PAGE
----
This is tricky, as there’s typically nowhere to seat the arbor or pilot bit in order to begin the cut cleanly and steadily

If the rear side and edges of the workpiece are accessible, clamping a scrap piece of timber behind it can give you a surface to drill your pilot hole into

Where this isn’t possible, a very handy optional accessory would be something like a hole saw re-work adapter (pictured on the right), which allows the user to attach two different diameters of hole saw bits simultaneously

The smaller hole saw thus acts as the guide or arbor bit (sized to the existing hole width), and the larger attachment then cuts a new, bigger hole around it

Consider using an accessory such as a dust cowl to cover the hole saw bit while in use, and prevent excessive spillage of debris when boring out large holes

These simple add-ons also help to protect the drill itself by stopping dust from directly entering the motor, especially when working overhead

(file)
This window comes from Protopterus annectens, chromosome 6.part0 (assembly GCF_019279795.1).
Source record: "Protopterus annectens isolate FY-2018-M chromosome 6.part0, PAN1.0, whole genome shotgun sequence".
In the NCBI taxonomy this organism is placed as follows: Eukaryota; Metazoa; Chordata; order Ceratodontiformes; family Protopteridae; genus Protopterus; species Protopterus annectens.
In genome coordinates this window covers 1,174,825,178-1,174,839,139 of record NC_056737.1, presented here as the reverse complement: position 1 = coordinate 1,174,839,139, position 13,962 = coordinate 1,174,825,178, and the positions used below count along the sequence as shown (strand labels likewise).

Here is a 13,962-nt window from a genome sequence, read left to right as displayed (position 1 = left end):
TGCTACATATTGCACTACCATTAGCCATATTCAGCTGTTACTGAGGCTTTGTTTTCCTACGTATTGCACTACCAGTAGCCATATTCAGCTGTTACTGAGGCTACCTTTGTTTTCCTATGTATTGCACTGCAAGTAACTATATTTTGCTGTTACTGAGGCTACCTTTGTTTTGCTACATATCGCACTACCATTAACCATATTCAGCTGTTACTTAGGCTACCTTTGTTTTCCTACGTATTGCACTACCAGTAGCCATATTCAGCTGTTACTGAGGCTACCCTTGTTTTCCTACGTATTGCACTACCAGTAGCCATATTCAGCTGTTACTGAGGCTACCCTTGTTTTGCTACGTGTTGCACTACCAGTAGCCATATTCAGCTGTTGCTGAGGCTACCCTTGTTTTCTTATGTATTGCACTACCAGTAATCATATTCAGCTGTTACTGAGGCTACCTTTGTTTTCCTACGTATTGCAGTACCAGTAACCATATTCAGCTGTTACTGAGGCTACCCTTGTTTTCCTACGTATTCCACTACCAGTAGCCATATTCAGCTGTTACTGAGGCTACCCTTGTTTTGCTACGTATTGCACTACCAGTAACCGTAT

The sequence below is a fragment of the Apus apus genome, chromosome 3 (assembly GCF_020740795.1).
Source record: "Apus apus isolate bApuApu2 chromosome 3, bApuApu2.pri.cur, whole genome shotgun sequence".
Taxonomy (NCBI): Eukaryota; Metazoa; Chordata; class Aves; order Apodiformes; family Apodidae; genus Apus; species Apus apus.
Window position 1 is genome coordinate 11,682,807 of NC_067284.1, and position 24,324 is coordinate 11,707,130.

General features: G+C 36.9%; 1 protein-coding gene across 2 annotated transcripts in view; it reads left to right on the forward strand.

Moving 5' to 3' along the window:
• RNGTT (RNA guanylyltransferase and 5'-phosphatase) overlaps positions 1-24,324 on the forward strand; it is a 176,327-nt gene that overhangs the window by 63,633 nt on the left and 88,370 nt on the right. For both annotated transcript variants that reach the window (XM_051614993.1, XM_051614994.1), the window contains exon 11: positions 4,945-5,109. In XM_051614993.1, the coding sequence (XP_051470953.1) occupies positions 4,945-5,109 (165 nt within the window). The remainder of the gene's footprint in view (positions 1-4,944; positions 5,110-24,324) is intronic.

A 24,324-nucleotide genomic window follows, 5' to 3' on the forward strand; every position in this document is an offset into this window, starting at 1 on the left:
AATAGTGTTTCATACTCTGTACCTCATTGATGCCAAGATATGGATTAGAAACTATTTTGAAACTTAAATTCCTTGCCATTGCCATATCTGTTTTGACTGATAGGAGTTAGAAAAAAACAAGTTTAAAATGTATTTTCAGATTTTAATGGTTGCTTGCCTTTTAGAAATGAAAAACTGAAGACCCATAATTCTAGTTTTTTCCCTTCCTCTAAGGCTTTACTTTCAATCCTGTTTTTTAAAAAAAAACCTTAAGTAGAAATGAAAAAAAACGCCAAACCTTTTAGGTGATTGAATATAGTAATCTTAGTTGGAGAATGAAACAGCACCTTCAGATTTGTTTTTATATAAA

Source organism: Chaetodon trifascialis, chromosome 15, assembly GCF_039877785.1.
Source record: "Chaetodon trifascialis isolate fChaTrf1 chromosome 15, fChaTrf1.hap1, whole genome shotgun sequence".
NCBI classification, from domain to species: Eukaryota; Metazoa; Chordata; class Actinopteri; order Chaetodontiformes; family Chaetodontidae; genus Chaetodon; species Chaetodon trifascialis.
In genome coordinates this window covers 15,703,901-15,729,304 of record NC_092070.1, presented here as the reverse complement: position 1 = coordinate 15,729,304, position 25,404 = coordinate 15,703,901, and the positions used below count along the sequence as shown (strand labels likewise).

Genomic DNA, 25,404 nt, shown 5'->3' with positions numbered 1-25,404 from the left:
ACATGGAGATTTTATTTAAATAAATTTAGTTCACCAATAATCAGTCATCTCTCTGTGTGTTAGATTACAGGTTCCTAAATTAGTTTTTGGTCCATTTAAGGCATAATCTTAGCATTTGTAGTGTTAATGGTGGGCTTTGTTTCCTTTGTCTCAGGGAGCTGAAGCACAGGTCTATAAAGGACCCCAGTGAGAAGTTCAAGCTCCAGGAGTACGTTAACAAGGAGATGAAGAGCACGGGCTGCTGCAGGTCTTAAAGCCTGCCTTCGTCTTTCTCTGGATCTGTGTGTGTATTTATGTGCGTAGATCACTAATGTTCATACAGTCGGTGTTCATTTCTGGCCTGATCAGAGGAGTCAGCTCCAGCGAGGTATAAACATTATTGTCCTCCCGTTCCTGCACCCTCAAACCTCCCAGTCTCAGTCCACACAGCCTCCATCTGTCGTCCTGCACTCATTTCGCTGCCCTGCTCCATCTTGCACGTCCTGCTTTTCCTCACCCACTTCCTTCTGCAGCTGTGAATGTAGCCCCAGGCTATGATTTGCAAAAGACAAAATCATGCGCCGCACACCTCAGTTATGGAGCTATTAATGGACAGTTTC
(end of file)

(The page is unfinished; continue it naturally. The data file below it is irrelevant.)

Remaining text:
Dust covers and cowls generally work by accepting the shank of the arbor through a central hole, and flexing as you drill to allow better access to the work surface

Once the hole has been drilled, all the dirt and debris is collected in the cowl for easy and tidy disposal

Applications and types of hole saws

As we’ve already touched on in this guide, there are many different types of hole cutters and hole saw accessories available for various sorts of applications and working environments. These might typically include, to name just a few:

Drilling holes for cable routing and wiring runs

Making cutouts in ceilings for placement of downlights, fittings or light fixtures

Bosch Progressor Quick-Change Hole Saw Adapter Review

Fitting taps and other hardware to sinks, baths and worktops

General joinery, woodworking and DIY projects